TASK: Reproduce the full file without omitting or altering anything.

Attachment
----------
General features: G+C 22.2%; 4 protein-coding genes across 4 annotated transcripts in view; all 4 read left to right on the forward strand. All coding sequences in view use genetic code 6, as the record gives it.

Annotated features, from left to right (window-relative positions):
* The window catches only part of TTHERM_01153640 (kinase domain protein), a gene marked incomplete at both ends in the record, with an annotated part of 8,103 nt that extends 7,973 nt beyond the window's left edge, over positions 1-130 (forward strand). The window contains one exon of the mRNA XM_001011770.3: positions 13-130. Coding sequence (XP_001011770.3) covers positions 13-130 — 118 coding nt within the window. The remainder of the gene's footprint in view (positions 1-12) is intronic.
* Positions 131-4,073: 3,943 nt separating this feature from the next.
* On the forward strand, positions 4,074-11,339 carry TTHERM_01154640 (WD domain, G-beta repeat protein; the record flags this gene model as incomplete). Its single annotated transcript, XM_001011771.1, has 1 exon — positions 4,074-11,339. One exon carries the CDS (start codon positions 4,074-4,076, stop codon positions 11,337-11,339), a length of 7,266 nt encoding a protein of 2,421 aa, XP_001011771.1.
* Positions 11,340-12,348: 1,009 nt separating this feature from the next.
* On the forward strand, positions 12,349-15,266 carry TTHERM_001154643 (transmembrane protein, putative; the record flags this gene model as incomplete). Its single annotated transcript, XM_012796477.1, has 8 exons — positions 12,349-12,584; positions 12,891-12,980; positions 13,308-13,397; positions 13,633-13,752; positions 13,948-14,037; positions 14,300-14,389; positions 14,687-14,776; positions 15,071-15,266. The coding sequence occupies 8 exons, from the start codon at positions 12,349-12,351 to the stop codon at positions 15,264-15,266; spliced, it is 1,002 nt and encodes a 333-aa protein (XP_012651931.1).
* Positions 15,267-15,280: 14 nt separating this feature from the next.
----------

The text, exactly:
General features: G+C 22.2%; 4 protein-coding genes across 4 annotated transcripts in view; all 4 read left to right on the forward strand. All coding sequences in view use genetic code 6, as the record gives it.

Annotated features, from left to right (window-relative positions):
* The window catches only part of TTHERM_01153640 (kinase domain protein), a gene marked incomplete at both ends in the record, with an annotated part of 8,103 nt that extends 7,973 nt beyond the window's left edge, over positions 1-130 (forward strand). The window contains one exon of the mRNA XM_001011770.3: positions 13-130. Coding sequence (XP_001011770.3) covers positions 13-130 — 118 coding nt within the window. The remainder of the gene's footprint in view (positions 1-12) is intronic.
* Positions 131-4,073: 3,943 nt separating this feature from the next.
* On the forward strand, positions 4,074-11,339 carry TTHERM_01154640 (WD domain, G-beta repeat protein; the record flags this gene model as incomplete). Its single annotated transcript, XM_001011771.1, has 1 exon — positions 4,074-11,339. One exon carries the CDS (start codon positions 4,074-4,076, stop codon positions 11,337-11,339), a length of 7,266 nt encoding a protein of 2,421 aa, XP_001011771.1.
* Positions 11,340-12,348: 1,009 nt separating this feature from the next.
* On the forward strand, positions 12,349-15,266 carry TTHERM_001154643 (transmembrane protein, putative; the record flags this gene model as incomplete). Its single annotated transcript, XM_012796477.1, has 8 exons — positions 12,349-12,584; positions 12,891-12,980; positions 13,308-13,397; positions 13,633-13,752; positions 13,948-14,037; positions 14,300-14,389; positions 14,687-14,776; positions 15,071-15,266. The coding sequence occupies 8 exons, from the start codon at positions 12,349-12,351 to the stop codon at positions 15,264-15,266; spliced, it is 1,002 nt and encodes a 333-aa protein (XP_012651931.1).
* Positions 15,267-15,280: 14 nt separating this feature from the next.